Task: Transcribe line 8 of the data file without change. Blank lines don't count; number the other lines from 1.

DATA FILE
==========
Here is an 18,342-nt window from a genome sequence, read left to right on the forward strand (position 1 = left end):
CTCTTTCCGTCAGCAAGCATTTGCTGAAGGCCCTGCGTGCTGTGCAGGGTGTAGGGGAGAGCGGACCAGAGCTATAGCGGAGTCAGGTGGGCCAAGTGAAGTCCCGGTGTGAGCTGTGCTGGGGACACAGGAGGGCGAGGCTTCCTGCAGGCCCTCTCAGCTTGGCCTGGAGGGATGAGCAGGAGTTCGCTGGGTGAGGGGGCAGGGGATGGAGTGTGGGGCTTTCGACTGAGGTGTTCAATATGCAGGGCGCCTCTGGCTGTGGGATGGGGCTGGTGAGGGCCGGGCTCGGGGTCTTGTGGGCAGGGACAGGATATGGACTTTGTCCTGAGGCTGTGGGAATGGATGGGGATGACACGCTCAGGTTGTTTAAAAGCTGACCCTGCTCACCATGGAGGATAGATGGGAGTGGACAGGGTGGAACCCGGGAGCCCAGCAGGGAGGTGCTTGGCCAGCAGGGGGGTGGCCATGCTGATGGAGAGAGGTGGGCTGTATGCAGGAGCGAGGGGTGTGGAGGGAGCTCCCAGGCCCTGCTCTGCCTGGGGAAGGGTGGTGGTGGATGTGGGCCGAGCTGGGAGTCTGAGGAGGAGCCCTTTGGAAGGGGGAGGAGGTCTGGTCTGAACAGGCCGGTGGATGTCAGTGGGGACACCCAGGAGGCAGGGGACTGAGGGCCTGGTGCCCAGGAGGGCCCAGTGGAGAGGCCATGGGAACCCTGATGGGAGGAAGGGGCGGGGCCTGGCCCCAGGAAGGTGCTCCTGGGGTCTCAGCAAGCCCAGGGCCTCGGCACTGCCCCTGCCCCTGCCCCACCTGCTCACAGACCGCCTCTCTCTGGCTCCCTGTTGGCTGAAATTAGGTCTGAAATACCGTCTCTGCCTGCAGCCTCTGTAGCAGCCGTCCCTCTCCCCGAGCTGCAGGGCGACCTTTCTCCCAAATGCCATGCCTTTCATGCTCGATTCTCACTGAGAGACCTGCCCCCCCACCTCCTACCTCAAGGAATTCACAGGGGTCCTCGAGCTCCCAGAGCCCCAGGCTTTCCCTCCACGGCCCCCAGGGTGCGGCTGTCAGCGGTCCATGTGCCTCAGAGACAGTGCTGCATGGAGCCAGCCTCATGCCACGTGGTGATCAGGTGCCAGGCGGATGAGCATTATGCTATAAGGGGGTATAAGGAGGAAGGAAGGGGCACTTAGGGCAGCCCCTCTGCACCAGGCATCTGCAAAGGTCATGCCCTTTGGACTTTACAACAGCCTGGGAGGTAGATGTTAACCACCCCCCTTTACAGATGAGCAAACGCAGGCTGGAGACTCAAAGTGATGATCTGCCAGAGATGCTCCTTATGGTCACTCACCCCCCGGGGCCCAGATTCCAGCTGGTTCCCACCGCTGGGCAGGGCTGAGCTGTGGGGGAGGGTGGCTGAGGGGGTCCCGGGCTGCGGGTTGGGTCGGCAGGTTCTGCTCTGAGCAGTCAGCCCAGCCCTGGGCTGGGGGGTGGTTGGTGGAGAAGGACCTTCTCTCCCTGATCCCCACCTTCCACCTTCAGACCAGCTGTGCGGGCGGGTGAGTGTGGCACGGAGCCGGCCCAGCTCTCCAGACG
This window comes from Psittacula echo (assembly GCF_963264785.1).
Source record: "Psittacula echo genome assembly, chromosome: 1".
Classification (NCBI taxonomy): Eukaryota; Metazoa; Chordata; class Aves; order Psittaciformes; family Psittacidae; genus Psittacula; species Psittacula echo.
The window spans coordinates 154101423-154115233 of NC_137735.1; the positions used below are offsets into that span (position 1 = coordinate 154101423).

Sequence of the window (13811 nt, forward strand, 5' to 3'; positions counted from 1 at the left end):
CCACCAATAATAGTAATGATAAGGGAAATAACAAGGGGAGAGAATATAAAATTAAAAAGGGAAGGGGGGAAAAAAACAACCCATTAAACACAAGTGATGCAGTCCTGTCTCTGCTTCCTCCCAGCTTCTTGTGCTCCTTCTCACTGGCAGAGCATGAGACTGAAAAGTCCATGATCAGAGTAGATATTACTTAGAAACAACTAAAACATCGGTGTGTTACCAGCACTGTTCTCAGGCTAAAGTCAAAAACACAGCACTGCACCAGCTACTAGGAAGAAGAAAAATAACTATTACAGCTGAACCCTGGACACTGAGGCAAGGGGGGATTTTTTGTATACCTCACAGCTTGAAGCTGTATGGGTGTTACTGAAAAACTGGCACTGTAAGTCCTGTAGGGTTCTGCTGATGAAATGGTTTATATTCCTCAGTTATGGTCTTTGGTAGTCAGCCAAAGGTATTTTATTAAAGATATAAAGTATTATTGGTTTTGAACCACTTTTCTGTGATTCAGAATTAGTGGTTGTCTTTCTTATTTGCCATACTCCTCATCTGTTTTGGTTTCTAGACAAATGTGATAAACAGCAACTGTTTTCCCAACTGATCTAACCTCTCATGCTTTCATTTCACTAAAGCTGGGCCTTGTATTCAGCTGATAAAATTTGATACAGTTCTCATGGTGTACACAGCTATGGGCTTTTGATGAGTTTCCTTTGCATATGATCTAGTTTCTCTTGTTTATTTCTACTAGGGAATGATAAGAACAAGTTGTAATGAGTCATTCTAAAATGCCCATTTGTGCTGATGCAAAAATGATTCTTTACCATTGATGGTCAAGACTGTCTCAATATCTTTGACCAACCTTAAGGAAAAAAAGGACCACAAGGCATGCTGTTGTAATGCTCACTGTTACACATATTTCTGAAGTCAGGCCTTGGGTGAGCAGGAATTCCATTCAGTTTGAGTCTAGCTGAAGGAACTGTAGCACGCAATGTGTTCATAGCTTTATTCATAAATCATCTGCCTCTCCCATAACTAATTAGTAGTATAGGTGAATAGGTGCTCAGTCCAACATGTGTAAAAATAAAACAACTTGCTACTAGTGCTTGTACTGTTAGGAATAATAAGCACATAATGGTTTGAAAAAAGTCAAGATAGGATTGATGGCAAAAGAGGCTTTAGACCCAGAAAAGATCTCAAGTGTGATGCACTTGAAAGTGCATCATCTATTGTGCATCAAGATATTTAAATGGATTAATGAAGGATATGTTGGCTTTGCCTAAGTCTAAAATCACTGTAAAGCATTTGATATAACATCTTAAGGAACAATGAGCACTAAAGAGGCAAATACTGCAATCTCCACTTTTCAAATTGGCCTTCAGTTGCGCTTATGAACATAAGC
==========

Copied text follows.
CCACCAATAATAGTAATGATAAGGGAAATAACAAGGGGAGAGAATATAAAATTAAAAAGGGAAGGGGGGAAAAAAACAACCCATTAAACACAAGTGATGCAGTCCTGTCTCTGCTTCCTCCCAGCTTCTTGTGCTCCTTCTCACTGGCAGAGCATGAGACTGAAAAGTCCATGATCAGAGTAGATATTACTTAGAAACAACTAAAACATCGGTGTGTTACCAGCACTGTTCTCAGGCTAAAGTCAAAAACACAGCACTGCACCAGCTACTAGGAAGAAGAAAAATAACTATTACAGCTGAACCCTGGACACTGAGGCAAGGGGGGATTTTTTGTATACCTCACAGCTTGAAGCTGTATGGGTGTTACTGAAAAACTGGCACTGTAAGTCCTGTAGGGTTCTGCTGATGAAATGGTTTATATTCCTCAGTTATGGTCTTTGGTAGTCAGCCAAAGGTATTTTATTAAAGATATAAAGTATTATTGGTTTTGAACCACTTTTCTGTGATTCAGAATTAGTGGTTGTCTTTCTTATTTGCCATACTCCTCATCTGTTTTGGTTTCTAGACAAATGTGATAAACAGCAACTGTTTTCCCAACTGATCTAACCTCTCATGCTTTCATTTCACTAAAGCTGGGCCTTGTATTCAGCTGATAAAATTTGATACAGTTCTCATGGTGTACACAGCTATGGGCTTTTGATGAGTTTCCTTTGCATATGATCTAGTTTCTCTTGTTTATTTCTACTAGGGAATGATAAGAACAAGTTGTAATGAGTCATTCTAAAATGCCCATTTGTGCTGATGCAAAAATGATTCTTTACCATTGATGGTCAAGACTGTCTCAATATCTTTGACCAACCTTAAGGAAAAAAAGGACCACAAGGCATGCTGTTGTAATGCTCACTGTTACACATATTTCTGAAGTCAGGCCTTGGGTGAGCAGGAATTCCATTCAGTTTGAGTCTAGCTGAAGGAACTGTAGCACGCAATGTGTTCATAGCTTTATTCATAAATCATCTGCCTCTCCCATAACTAATTAGTAGTATAGGTGAATAGGTGCTCAGTCCAACATGTGTAAAAATAAAACAACTTGCTACTAGTGCTTGTACTGTTAGGAATAATAAGCACATAATGGTTTGAAAAAAGTCAAGATAGGATTGATGGCAAAAGAGGCTTTAGACCCAGAAAAGATCTCAAGTGTGATGCACTTGAAAGTGCATCATCTATTGTGCATCAAGATATTTAAATGGATTAATGAAGGATATGTTGGCTTTGCCTAAGTCTAAAATCACTGTAAAGCATTTGATATAACATCTTAAGGAACAATGAGCACTAAAGAGGCAAATACTGCAATCTCCACTTTTCAAATTGGCCTTCAGTTGCGCTTATGAACATAAGC